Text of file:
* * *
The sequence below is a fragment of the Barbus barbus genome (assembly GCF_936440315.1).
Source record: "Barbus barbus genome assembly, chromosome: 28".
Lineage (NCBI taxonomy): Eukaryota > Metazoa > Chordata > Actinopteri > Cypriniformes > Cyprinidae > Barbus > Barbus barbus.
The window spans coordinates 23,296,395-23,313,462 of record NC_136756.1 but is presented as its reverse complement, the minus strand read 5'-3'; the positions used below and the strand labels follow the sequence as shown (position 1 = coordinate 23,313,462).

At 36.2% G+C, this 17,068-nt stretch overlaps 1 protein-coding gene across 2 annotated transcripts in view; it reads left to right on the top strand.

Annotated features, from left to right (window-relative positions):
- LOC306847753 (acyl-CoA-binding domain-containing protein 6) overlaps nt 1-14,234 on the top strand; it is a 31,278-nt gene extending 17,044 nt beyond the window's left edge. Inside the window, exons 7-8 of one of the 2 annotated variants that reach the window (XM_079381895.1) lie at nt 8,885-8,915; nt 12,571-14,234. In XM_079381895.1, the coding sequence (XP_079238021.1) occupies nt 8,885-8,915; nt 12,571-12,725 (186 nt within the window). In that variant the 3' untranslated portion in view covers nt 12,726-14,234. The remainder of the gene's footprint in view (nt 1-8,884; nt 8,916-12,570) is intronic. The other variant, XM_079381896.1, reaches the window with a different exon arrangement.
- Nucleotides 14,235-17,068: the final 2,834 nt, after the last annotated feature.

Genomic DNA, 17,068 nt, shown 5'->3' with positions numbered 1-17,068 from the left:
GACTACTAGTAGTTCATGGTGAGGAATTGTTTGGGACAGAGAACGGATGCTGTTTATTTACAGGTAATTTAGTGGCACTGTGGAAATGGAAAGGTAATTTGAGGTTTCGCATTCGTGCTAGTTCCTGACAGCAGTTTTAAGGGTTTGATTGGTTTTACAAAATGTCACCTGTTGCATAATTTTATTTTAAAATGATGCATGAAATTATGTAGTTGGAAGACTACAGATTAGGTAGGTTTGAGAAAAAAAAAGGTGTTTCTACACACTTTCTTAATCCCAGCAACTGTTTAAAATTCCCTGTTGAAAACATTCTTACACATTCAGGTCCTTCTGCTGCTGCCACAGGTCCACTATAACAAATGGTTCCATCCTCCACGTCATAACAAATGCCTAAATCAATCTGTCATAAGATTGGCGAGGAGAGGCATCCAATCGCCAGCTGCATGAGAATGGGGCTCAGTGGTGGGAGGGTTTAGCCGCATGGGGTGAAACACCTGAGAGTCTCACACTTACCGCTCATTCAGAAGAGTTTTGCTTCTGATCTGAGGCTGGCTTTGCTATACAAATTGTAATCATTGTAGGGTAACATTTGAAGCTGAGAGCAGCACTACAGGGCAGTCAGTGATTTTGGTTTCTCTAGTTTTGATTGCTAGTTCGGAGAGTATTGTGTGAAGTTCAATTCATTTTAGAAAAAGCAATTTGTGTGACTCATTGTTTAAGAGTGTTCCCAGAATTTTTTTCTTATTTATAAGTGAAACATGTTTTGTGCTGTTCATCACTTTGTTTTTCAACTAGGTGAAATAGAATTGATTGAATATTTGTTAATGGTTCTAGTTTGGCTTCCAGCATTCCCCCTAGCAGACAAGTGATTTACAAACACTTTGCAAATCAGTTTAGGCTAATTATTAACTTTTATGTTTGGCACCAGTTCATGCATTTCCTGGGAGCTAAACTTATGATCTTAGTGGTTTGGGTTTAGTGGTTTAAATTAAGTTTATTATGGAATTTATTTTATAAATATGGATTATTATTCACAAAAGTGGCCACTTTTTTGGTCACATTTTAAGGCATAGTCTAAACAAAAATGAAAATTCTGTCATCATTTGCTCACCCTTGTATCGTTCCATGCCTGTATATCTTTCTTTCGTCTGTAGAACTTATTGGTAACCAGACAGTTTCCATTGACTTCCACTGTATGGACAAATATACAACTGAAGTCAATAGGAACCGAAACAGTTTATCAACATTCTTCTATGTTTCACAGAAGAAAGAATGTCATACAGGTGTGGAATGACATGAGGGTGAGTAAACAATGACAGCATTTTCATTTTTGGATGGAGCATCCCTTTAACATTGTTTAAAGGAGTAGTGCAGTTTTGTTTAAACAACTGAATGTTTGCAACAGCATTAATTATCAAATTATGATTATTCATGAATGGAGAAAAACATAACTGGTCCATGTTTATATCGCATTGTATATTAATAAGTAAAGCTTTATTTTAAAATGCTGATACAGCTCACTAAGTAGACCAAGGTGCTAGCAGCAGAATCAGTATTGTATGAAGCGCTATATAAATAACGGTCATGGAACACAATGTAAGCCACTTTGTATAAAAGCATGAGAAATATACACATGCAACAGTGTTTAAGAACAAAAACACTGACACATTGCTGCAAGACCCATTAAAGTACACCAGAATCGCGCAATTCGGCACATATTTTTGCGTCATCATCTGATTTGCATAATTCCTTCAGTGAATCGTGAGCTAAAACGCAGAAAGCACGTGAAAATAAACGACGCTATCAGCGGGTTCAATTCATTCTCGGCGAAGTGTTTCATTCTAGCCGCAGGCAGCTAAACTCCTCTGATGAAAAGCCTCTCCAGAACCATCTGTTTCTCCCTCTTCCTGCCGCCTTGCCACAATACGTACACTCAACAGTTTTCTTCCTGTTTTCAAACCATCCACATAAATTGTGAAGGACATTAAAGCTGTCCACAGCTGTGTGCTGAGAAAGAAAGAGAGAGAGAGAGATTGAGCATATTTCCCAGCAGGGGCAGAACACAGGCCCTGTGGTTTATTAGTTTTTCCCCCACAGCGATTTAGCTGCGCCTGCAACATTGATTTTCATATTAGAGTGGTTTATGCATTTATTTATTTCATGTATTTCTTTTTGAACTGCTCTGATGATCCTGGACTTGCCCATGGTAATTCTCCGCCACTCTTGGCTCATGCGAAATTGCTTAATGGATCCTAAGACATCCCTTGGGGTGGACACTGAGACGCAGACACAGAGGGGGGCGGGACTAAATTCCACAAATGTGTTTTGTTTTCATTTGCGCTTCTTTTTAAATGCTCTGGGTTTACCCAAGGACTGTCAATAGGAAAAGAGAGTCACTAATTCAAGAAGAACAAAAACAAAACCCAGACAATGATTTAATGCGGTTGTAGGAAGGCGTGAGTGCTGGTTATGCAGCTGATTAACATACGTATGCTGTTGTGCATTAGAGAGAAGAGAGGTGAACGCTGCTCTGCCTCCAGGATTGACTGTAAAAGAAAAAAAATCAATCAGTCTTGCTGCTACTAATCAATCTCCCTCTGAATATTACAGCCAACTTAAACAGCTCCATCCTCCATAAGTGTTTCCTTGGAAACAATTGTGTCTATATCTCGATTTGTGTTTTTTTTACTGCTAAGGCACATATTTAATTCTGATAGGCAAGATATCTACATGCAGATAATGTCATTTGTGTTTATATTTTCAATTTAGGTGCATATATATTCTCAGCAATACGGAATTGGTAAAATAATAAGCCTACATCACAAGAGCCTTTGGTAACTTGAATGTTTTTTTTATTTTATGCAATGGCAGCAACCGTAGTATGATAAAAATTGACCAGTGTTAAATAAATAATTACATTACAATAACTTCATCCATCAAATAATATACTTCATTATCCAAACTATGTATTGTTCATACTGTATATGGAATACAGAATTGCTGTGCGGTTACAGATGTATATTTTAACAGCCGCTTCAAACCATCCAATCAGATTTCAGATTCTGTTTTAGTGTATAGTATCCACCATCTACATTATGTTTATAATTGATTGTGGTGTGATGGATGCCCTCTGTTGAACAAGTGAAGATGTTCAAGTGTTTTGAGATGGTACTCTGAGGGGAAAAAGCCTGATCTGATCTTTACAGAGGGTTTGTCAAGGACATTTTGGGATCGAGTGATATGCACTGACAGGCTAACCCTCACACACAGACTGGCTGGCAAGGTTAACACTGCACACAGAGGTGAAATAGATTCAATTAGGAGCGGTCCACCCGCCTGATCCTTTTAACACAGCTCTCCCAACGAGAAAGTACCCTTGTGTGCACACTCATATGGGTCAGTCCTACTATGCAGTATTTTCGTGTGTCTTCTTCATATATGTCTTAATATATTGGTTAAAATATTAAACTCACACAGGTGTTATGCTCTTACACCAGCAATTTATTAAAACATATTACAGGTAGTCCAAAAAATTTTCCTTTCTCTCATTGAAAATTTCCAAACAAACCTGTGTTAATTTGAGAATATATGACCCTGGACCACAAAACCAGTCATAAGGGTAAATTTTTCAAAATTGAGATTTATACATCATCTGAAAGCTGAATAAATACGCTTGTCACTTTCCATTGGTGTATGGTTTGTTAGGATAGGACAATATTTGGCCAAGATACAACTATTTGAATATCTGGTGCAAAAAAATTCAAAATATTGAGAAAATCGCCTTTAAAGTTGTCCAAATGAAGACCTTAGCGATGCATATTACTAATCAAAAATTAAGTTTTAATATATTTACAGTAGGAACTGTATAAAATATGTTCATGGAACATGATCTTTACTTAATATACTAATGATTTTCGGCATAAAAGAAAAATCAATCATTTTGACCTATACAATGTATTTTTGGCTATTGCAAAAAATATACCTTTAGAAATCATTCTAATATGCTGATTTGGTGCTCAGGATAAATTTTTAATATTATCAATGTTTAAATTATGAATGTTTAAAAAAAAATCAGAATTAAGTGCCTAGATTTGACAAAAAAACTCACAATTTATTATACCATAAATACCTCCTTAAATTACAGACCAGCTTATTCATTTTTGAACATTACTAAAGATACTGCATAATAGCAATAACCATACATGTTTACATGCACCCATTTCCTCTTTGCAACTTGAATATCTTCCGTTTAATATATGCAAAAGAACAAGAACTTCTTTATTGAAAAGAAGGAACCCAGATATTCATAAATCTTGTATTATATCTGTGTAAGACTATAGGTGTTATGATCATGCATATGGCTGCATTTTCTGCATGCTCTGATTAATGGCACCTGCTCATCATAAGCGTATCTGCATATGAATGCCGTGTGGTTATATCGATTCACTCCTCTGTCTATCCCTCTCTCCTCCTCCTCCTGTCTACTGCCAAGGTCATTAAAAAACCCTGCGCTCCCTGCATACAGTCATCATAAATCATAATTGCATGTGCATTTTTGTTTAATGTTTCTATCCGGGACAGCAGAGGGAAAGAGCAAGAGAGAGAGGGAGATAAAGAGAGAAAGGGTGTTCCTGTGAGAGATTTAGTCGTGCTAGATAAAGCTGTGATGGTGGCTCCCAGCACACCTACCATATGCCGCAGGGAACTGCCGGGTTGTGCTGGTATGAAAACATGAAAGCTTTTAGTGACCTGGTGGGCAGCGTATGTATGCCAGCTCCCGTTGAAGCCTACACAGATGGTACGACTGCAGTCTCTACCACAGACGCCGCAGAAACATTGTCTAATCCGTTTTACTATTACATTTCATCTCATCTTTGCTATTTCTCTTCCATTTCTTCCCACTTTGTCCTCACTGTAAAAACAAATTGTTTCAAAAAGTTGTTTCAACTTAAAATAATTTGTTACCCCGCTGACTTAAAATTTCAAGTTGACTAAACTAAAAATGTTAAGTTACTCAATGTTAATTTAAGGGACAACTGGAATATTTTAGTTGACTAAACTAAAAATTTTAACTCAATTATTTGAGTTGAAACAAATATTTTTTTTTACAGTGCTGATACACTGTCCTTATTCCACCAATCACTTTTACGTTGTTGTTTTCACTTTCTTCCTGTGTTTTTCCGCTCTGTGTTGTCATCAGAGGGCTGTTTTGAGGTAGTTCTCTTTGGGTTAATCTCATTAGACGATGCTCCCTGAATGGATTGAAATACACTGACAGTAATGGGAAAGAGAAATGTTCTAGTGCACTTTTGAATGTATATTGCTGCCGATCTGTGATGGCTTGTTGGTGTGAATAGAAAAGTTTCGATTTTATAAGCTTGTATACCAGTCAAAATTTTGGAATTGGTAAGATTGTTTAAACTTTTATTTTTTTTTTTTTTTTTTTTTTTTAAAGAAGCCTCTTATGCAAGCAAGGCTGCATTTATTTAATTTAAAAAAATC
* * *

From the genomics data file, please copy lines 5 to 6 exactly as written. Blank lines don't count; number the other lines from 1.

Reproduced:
At 36.2% G+C, this 17,068-nt stretch overlaps 1 protein-coding gene across 2 annotated transcripts in view; it reads left to right on the top strand.

Annotated features, from left to right (window-relative positions):